The road to recovery from alcoholism can be a long and tough journey, but one of the ways to help assure success is to also regain control over the rest of your health. Alcohol and substance abuse is especially hard on your teeth and gums. The following guide can help you understand some common issues and their proper treatment.
Gum disease, which includes gingivitis and periodontal disease, can lead to the loss of your teeth. It occurs when infections in your gums lead to the loss of tissue. This can then weaken your gum's grip on your teeth, causing them to loosen and later fall out. Researchers have found that those suffering from alcoholism are likely to have a higher occurrence of periodontal disease. This could be because of poor dental hygiene, the increased sugar levels in alcohol, or poor circulation due to the substance abuse. Treatment entails deep cleanings to remove the plaque and stop the infections in the gums. The gums are then monitored regularly to help control the progress of the disease. In extreme cases where there is major gum loss, new gum tissue may be grafted on.
Decay is also a prevalent problem, in part because of poor hygiene practices. Failure to follow up on dental care or to self medicate to overcome any mouth pain means that decay can be quite progressed when you do make the decision to pursue sobriety. Minor cavities can usually be drilled out an filled. The concern is when the tooth has abscessed. This means an infection has gotten deep into the tooth. It can sometimes be saved with a root canal, which removes the infected pulp and replaces it with a crown. In severe cases, the tooth may require removal.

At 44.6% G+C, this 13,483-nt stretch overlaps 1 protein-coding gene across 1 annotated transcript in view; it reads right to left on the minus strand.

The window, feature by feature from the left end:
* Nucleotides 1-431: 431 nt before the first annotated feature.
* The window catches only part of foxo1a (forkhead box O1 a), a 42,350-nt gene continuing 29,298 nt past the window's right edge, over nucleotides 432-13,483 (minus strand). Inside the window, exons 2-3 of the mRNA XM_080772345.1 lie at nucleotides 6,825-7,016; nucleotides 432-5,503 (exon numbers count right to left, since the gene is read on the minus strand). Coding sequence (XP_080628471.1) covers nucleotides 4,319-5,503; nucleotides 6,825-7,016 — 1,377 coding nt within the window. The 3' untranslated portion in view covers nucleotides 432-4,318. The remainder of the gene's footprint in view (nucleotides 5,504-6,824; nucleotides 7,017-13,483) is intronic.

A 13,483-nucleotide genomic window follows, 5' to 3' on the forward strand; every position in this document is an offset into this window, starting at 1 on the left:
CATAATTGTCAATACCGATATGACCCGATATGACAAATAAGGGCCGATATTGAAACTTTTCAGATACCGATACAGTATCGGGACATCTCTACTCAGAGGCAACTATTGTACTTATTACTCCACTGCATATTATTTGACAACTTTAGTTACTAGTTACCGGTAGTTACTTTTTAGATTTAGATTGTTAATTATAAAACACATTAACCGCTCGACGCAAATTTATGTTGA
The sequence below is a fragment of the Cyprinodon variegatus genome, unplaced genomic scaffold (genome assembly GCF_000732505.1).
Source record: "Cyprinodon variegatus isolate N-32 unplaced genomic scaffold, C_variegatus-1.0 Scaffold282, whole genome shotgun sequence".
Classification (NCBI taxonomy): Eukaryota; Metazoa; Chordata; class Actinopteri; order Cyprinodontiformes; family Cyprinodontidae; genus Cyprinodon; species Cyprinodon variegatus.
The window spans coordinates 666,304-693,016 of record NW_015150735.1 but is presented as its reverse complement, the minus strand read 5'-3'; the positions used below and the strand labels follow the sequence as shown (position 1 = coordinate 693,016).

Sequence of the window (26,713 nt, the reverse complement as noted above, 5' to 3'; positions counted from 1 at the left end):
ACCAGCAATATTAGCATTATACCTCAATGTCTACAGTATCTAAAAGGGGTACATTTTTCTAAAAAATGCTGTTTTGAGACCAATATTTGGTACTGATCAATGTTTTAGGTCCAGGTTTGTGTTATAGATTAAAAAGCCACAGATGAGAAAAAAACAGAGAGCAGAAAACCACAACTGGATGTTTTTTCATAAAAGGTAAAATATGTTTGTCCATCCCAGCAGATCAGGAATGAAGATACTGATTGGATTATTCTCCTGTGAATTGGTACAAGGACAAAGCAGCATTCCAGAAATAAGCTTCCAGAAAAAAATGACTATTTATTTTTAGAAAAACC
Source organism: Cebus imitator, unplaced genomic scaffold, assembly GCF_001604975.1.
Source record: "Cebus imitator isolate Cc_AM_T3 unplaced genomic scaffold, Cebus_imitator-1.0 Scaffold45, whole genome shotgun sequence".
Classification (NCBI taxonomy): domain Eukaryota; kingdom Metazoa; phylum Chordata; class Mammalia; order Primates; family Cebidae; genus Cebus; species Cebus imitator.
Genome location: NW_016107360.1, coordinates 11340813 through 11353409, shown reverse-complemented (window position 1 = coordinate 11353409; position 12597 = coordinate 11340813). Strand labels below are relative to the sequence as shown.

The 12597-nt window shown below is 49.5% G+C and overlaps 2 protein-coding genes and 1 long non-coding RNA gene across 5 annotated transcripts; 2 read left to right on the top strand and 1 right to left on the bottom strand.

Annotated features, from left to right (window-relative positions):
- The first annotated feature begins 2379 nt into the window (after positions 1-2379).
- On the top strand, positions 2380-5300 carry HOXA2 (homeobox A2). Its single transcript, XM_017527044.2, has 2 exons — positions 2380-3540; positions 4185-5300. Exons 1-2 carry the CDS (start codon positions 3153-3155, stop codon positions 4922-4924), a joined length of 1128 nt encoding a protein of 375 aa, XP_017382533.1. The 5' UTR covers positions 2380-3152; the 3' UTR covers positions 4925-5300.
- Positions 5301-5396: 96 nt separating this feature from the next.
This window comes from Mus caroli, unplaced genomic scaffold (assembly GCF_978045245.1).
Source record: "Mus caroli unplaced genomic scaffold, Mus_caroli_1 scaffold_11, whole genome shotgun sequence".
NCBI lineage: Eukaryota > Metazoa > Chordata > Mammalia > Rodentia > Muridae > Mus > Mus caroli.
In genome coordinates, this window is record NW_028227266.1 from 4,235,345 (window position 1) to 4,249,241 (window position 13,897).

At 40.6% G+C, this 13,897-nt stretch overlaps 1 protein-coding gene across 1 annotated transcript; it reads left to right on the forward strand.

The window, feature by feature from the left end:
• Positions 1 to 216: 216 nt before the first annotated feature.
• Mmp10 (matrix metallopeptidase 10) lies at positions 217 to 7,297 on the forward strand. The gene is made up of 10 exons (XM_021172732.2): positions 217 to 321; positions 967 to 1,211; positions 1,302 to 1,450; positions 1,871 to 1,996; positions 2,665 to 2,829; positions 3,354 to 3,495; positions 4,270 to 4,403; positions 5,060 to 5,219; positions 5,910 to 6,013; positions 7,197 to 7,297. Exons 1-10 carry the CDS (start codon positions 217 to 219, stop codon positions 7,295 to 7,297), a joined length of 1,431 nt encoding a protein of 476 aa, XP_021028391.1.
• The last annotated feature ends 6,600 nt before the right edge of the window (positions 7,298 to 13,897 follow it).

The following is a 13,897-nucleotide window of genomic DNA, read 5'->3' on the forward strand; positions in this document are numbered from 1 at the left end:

Both periodontal disease and decay can lead to tooth loss. Infections in the bone can also lead to bone loss, which means that the teeth will no longer have anything to root to. This also results in tooth loss. Dentures, bridges, and implants are the options for tooth replacement. If bone loss is severe, dentures may be the only option unless a bone graft is possible.
When seeking treatment as a recovering alcoholic, make sure that your dentist and hygienist are aware that you are in recovery. They can use this information to guide treatment. For example, it may be better to avoid any procedure that would necessitate the use of narcotic painkillers. Your dentist may also opt to slow down treatments and spread them over several sessions to help eliminate the need for painkillers. Consider your dentist a partner in your recovery – by being honest with them, your dentist can help on the road to healing your smile and yourself.
Talk to a dentist like Centre Family Dentistry or your local dentist to figure out how you can start to recover your smile.